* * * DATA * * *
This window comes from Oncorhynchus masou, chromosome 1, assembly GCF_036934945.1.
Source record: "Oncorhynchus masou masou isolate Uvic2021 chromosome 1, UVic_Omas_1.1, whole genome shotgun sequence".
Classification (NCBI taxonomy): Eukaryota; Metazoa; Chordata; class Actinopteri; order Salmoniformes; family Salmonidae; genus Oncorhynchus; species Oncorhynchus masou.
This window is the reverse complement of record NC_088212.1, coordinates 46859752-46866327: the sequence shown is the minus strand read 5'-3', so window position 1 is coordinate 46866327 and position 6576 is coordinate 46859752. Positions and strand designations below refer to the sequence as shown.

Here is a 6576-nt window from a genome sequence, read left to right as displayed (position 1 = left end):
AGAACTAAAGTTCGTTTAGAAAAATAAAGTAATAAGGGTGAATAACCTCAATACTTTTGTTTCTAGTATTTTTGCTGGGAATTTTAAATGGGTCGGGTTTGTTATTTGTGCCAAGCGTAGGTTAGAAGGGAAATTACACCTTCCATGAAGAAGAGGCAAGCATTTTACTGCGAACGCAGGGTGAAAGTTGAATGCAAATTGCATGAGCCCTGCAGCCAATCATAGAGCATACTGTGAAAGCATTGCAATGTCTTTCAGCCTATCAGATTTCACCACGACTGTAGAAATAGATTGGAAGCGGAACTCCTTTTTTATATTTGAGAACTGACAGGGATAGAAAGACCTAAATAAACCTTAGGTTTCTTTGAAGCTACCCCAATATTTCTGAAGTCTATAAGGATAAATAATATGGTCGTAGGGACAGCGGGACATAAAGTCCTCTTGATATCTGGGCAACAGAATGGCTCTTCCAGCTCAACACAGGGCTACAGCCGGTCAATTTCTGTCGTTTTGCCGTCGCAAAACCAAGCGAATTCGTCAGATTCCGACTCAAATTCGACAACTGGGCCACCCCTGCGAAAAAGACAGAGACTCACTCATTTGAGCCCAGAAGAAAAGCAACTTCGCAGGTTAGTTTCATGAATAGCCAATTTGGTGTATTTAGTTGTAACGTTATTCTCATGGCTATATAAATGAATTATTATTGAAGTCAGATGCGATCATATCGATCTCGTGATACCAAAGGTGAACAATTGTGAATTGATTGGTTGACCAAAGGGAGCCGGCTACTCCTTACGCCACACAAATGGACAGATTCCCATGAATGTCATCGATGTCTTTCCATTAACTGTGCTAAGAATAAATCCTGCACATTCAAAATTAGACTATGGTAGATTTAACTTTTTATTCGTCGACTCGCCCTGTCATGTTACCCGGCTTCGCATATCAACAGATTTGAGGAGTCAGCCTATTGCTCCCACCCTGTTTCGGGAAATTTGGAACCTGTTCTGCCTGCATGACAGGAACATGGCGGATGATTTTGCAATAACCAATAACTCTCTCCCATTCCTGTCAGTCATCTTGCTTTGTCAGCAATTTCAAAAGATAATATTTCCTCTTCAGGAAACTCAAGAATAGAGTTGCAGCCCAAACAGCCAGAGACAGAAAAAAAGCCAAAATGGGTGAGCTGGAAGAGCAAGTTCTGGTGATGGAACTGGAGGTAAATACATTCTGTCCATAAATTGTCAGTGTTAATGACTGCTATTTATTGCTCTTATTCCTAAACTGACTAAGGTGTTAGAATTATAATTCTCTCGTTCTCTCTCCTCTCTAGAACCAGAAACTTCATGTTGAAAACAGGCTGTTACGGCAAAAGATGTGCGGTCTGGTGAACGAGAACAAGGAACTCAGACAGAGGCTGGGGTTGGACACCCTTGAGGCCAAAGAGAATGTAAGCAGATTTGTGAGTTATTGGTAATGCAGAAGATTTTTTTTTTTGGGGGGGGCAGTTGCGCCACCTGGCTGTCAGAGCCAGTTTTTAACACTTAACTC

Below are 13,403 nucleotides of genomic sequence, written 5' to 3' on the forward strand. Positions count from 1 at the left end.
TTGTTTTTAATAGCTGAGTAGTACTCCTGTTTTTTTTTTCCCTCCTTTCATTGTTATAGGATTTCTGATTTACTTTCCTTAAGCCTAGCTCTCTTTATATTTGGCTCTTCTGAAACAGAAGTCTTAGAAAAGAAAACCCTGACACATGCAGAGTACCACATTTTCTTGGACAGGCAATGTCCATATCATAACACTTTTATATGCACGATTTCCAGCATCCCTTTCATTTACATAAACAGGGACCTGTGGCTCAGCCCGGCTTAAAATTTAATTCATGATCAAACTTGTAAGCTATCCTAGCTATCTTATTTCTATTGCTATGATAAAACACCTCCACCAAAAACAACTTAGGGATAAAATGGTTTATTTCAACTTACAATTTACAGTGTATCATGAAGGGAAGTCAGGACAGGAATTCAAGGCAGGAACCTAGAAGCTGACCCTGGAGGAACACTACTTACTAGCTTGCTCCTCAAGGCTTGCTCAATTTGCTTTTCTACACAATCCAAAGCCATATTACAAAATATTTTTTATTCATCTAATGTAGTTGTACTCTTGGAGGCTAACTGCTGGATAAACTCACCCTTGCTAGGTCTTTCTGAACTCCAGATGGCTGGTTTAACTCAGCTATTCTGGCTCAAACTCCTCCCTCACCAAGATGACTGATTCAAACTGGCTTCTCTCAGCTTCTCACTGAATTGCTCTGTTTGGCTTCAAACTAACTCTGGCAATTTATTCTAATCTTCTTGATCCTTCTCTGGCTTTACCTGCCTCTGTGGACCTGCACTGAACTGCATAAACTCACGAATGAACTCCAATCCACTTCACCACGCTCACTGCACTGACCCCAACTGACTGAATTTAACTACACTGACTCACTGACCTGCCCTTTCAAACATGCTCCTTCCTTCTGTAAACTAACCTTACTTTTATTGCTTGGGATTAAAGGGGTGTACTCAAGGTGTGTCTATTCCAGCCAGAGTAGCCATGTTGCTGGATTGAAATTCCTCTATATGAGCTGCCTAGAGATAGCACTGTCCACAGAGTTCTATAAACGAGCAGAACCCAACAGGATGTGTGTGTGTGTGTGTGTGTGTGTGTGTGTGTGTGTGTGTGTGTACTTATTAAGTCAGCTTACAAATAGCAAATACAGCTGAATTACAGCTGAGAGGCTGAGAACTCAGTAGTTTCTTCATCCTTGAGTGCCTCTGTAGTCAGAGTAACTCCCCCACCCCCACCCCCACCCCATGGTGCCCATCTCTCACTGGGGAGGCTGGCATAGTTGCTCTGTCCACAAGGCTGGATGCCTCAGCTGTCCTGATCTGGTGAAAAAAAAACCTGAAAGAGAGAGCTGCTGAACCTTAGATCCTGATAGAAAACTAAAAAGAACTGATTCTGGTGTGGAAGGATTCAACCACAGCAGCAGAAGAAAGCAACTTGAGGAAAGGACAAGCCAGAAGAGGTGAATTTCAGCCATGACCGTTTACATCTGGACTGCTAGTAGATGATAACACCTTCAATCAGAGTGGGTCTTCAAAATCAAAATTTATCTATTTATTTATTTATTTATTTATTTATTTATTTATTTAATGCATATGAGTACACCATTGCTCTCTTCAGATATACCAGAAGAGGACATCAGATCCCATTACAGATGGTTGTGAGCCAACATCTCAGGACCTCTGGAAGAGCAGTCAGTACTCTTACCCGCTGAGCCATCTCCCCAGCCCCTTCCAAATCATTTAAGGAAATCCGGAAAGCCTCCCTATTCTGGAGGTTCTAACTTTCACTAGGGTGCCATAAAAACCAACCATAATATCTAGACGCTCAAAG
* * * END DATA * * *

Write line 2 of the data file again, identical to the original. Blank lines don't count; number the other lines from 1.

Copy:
Source record: "Oncorhynchus masou masou isolate Uvic2021 chromosome 1, UVic_Omas_1.1, whole genome shotgun sequence".